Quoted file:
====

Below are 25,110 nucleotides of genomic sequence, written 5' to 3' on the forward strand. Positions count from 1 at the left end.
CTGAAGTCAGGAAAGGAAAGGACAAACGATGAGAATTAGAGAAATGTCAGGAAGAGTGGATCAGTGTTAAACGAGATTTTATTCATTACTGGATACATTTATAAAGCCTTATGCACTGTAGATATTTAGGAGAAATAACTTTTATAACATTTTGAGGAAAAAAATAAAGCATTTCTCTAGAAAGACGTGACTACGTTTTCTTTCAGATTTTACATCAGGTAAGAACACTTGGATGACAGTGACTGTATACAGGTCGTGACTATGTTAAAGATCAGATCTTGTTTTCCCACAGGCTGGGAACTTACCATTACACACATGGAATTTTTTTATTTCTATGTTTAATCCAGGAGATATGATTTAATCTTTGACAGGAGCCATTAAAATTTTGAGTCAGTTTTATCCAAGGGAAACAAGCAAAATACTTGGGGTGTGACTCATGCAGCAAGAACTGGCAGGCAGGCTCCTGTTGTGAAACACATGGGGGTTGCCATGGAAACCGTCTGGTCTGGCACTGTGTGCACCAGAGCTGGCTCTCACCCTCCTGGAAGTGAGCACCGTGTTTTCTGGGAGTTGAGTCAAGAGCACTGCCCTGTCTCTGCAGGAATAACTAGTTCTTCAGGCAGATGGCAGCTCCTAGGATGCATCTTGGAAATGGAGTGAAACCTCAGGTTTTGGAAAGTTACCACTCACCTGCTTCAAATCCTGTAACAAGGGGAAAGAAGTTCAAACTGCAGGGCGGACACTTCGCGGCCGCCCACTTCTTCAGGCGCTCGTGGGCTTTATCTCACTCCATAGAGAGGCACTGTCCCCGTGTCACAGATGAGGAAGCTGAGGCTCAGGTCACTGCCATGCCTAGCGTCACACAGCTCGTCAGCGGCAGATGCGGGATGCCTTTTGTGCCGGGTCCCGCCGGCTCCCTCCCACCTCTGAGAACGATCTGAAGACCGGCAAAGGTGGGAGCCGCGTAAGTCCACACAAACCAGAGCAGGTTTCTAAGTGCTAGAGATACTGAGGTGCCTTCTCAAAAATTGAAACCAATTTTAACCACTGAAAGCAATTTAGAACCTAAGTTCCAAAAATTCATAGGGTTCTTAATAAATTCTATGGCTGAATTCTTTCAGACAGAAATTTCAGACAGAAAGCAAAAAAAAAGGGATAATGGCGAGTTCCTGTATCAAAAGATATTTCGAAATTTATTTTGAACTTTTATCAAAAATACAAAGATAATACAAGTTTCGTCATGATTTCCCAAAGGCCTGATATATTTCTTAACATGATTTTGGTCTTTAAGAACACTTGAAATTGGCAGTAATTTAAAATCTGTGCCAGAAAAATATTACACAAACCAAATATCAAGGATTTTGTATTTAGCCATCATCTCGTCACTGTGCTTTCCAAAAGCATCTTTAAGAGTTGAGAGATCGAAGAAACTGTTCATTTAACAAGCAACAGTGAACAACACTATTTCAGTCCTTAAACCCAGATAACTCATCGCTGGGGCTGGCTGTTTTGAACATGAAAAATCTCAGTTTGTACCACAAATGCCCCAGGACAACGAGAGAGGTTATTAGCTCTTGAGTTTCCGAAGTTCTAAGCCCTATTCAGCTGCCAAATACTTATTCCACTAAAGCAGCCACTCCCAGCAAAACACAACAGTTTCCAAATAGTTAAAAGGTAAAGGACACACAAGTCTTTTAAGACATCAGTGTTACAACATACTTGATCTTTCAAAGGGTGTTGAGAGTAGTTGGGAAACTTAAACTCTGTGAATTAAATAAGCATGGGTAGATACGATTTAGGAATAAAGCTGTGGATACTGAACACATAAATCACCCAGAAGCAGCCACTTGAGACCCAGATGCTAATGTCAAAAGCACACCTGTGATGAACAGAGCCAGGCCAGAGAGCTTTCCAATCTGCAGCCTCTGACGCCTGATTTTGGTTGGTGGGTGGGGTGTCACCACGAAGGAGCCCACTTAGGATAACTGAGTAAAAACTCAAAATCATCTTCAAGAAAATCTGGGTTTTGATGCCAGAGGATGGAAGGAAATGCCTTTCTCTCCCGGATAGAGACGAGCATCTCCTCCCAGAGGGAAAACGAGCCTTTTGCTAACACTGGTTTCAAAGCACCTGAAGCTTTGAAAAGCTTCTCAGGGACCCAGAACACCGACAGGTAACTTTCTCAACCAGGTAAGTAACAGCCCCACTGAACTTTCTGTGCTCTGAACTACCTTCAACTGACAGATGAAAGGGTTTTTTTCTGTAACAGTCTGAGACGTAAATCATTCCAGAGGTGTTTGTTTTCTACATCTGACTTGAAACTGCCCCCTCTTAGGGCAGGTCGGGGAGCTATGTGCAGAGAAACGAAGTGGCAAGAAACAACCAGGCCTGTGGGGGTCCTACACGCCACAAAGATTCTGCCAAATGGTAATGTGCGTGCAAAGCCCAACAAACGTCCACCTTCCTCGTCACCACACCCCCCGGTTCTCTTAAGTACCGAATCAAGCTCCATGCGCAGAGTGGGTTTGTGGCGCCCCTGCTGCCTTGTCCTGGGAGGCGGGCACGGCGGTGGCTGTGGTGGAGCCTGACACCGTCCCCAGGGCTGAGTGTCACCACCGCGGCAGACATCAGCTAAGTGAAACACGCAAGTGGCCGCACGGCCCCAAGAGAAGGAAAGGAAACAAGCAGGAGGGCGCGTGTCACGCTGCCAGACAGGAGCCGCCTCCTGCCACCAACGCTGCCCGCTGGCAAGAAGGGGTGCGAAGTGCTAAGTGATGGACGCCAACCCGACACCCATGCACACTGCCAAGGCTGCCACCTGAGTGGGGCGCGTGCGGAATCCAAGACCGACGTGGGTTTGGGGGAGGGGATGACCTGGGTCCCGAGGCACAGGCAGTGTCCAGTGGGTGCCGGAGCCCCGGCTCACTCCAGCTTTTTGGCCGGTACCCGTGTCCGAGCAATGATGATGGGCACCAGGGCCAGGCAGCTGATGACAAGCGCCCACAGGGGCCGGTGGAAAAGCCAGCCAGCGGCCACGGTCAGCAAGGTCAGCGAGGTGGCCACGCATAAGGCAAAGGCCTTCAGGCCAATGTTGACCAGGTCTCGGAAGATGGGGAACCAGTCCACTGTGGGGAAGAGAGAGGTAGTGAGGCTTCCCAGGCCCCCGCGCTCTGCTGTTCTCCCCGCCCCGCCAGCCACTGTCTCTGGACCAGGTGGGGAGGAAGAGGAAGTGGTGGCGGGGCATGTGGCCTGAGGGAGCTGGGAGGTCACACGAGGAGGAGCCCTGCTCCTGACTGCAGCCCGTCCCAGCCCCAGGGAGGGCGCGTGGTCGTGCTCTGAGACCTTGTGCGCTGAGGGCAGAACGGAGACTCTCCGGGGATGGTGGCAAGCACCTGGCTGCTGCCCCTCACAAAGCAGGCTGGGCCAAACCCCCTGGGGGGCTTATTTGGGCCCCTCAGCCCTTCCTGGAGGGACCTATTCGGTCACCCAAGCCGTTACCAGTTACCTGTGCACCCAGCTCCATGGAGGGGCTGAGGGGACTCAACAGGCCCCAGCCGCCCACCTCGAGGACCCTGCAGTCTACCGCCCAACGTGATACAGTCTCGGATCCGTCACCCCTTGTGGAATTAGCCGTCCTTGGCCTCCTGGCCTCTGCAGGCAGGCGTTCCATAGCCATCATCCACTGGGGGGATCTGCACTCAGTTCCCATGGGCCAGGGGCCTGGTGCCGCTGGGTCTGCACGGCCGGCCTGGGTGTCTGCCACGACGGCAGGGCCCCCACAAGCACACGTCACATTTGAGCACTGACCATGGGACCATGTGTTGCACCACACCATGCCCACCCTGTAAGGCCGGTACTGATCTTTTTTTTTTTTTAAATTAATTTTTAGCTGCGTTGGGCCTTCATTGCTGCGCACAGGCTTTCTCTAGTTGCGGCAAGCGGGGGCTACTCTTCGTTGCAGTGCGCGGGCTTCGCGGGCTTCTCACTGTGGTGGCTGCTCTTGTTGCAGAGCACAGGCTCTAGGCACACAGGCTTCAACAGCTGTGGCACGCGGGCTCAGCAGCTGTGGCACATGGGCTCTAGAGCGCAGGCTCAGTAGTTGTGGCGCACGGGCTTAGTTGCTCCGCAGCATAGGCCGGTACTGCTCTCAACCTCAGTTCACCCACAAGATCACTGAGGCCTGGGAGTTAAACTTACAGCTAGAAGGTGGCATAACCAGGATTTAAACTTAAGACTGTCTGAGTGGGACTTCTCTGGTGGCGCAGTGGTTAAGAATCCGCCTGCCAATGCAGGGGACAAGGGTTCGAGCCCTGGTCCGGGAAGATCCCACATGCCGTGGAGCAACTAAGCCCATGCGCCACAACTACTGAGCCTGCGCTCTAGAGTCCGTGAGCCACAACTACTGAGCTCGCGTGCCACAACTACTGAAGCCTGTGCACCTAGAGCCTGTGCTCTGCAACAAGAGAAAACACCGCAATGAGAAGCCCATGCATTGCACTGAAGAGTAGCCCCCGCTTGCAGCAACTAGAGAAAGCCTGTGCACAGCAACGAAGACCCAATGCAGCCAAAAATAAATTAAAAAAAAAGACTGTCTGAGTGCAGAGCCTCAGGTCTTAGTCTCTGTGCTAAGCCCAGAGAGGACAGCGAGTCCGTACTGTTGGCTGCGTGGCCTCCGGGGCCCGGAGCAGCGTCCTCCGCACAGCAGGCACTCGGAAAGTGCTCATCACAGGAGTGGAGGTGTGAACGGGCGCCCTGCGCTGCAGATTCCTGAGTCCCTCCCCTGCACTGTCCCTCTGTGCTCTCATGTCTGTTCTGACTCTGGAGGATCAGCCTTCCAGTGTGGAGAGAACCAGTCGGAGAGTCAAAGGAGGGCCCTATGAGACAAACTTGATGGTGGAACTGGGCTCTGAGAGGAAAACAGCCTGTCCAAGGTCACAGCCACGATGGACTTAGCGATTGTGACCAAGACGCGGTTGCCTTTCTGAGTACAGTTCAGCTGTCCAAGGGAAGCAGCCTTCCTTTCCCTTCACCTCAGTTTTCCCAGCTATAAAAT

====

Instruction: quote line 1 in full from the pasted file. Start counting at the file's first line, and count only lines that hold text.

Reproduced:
Below are 25,110 nucleotides of genomic sequence, written 5' to 3' on the forward strand. Positions count from 1 at the left end.